Given its modest length of just over 6,000 yards Piltdown packs a mighty punch in terms of challenge. There is just a solitary par-five on the par 68 layout, six two-shotters measuring 400-yards or more and not a single par-four less than 310-yards. You’re as likely to play every club in the bag here as you are anywhere and this is reflected in the SSS of 69.
The 18 holes play over excellent turf on Piltdown Common, flow really nicely and playing here is a joy, plus you’re likely to be round in less than 3 hours thanks to mostly short green-to-tee walks. The only exception to this is when you must cross a road to play holes five through to 11 which are on the opposite side.
In a similar way to nearby Royal Ashdown Forest you won’t find a single sand bunker at Piltdown. Heather lined fairways, grassy swales, gullies and heathery knobs, in close proximity to the greens, add to the charm and test. There are also a number of heather banks that will not only result in a nasty lie but also an awkward stance should your ball find one of them.
The collection of short holes, five of them all told, are all particularly attractive. The plethora of par-fours are no less impressive. Indeed you will find some really strong holes amongst them.
There is a nice consistency to Piltdown but if you look a little closer there are two sections to the course. Holes one to eight provide a demanding challenge, with some lovely driving holes, whilst from the ninth onwards the course is shorter but more interesting and a little whimsical.
In summary Piltdown is a lovely intimate golf course but at the same time gives a nice sense of space and requires some steadfast golf.
Ed is the founder of Golf Empire – click the link to read his full review.
Piltdown has been on my to-play list for a while and I am annoyed that it has taken so long to put this right as the course is a beauty. Lots of comparisons with nearby Royal Ashdown Forest and Berkhamsted in Hertfordshire, two reasons; fantastic natural land and also a bunker-less course. A round at Piltdown is one of those, that you just cannot help but smile all the way around – it is just a wonderful walk with many strong holes.
Arrival into the club car park is a little of throwback to yester-year with plenty of old fashion charm all around. A short walk across the village road and you are at the first hole; which is strong. Favour the left half of the fairway to approach the 370 yard opener. The run of holes to the end of the front nine are great to play with so much variety; the 2nd is the only par-5 on the course and pretty straight forward. The 3rd will be the choice of many as the toughest and favourite hole; a par-4 at 450 yards, dog-legging right after 220 yards and then uphill to a slim green. The first par-3 comes next, the 4th hole is a decent 200 yarder that really has be to carried as many natural humps and bumps protect just short of the green. The next seven holes are played across Shortbridge Road and are a collection short and long par-4’s and a couple of par-3 beauties at the 7th and 10th and all have the same theme, heather and mature trees everywhere, emphasising that wonderful walk feeling.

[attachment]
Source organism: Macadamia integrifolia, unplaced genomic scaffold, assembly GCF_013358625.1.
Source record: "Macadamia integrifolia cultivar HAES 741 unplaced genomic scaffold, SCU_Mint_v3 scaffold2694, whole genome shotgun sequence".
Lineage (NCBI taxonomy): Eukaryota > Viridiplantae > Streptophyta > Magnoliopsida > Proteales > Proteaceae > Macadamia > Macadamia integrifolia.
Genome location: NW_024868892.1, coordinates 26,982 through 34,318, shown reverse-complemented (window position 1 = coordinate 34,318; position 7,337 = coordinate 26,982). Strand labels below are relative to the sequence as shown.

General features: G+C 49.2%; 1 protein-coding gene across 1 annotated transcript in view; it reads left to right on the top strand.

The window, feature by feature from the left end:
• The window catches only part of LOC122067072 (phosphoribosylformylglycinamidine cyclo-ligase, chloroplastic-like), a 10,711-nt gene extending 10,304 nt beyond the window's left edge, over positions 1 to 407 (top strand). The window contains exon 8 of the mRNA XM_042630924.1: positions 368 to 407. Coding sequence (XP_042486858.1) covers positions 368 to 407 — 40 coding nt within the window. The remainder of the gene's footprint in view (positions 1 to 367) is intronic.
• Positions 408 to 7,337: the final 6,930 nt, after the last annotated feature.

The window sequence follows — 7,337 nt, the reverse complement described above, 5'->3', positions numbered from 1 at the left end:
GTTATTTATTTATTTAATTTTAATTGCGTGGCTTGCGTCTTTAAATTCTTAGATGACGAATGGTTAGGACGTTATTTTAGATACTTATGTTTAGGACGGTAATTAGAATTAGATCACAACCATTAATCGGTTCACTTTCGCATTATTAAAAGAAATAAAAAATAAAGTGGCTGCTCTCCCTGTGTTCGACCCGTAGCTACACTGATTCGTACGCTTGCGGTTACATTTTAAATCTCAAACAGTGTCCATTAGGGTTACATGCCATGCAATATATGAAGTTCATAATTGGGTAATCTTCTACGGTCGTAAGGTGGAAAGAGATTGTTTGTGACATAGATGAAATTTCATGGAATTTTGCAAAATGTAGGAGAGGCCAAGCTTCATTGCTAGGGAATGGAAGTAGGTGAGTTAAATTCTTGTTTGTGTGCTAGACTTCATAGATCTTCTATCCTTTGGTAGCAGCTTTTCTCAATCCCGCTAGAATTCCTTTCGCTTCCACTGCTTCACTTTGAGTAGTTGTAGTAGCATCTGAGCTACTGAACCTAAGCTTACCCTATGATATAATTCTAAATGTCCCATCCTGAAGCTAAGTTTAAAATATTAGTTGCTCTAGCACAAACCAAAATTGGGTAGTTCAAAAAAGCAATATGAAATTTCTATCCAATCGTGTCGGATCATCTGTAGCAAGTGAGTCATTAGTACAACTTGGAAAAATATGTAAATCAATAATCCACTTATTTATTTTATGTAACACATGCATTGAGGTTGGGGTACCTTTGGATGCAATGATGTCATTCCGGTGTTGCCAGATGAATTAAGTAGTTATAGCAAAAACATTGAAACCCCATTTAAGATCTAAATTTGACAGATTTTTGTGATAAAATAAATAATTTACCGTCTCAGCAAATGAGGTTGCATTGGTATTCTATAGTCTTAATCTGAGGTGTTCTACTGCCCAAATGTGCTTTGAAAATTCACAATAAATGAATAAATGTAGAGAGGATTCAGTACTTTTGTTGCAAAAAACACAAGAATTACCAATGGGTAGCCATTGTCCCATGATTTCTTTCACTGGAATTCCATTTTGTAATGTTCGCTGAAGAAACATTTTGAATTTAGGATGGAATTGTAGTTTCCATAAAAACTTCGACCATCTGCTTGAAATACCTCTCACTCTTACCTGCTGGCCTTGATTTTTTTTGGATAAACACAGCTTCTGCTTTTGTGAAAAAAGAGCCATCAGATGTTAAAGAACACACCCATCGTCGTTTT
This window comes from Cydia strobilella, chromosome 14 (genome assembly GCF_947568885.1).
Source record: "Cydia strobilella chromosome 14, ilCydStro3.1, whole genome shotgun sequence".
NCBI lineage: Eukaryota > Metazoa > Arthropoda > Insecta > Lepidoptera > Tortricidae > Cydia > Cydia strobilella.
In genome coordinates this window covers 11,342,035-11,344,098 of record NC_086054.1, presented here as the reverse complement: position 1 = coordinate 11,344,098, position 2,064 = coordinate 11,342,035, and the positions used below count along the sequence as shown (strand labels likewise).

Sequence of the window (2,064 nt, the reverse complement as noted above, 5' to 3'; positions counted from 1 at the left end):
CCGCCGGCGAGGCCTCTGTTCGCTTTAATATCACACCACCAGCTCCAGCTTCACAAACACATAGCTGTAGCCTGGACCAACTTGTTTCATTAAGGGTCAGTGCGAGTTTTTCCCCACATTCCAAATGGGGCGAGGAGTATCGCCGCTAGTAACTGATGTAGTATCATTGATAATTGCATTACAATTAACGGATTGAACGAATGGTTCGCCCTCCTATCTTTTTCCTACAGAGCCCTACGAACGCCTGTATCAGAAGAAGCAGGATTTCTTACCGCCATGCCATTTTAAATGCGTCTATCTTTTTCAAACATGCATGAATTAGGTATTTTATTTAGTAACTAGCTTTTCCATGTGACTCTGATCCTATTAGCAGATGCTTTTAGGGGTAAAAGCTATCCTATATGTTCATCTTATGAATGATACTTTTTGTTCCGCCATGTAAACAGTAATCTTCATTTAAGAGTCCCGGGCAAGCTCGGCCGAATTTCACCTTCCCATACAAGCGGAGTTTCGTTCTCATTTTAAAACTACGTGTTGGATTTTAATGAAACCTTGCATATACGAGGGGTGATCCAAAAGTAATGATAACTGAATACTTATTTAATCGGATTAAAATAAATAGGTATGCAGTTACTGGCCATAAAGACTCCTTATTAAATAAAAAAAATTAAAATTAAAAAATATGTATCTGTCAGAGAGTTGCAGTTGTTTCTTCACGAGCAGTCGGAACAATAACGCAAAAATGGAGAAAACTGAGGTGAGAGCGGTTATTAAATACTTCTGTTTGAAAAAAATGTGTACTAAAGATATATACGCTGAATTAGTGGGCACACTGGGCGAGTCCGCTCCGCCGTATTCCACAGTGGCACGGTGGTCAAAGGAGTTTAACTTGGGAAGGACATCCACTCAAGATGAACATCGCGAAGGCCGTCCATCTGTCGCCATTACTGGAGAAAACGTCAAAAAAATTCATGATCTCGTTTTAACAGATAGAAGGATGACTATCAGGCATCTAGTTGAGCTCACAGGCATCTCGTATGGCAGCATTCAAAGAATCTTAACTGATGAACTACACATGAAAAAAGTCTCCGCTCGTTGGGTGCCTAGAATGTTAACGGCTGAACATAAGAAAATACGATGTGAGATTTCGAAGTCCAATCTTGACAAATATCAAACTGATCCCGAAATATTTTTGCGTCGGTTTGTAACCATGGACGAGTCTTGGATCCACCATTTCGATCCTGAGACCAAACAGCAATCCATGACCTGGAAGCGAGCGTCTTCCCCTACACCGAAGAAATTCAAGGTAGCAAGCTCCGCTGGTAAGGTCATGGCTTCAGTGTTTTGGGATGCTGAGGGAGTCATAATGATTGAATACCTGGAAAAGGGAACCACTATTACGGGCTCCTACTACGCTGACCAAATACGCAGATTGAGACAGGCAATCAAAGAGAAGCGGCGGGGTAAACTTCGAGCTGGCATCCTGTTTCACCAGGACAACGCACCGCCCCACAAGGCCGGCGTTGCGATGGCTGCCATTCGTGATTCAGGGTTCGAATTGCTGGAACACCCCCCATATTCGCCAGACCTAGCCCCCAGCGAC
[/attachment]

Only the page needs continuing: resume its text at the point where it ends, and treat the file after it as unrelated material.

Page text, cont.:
Piltdown, certainly does not have any weak holes but it does throw up many that are very good – on the home stretch these include the 410 yard 13th which has a false dog-leg to the left created by a huge expanse of heather and then the big 17th hole; a drive from a ‘trees funnel’ to a fairway that moves a little left and downhill, then uphill to an offset green – a brilliant hole. A par-3 finish ends the round – this hole has step in the green, so check pin position as the hole can play between 160-190 yards.
There does seem to be too much emphasis these days on course length and those of around 6000 yards seem not to be welcomed at the top table of rankings. For me, this is no great issue at all – plenty of sub 6500 yard courses are worthy of a decent ranking and many of those in this category are the most fun to play.
As far as a ranking, Piltdown at #9 in county is very low – The top 2 positions in Sussex are likely to be taken by West Sussex and Rye for many years but from 3rd onwards everything is up for grabs – Piltdown should be Top 5 at least – some may even put this above Crowborough Beacon and on a par with Royal Ashdown Forest – I certainly would.
Piltdown may be short in yardage but on the numerous occasions I’ve played here I’ve always found it tough to play to handicap due to its series of tough par fours that are often out of reach in two shots and its low par 68. #13 and #17 are two tough par fours with the former doglegging hard from right to left.
Old fashioned short par fours at 9 and 12 are definite birdie opportunities if you can stay out of the thick heather and I’m a fan of the one shotters that range from 200 yards to 130 yards – unusually there’s a par three to close.
I love the ground movement and the heather clad valleys. Piltdown isn’t quite in the same league as its bunkerless Ashdown Forest neighbour but it’s a course I always enjoy playing.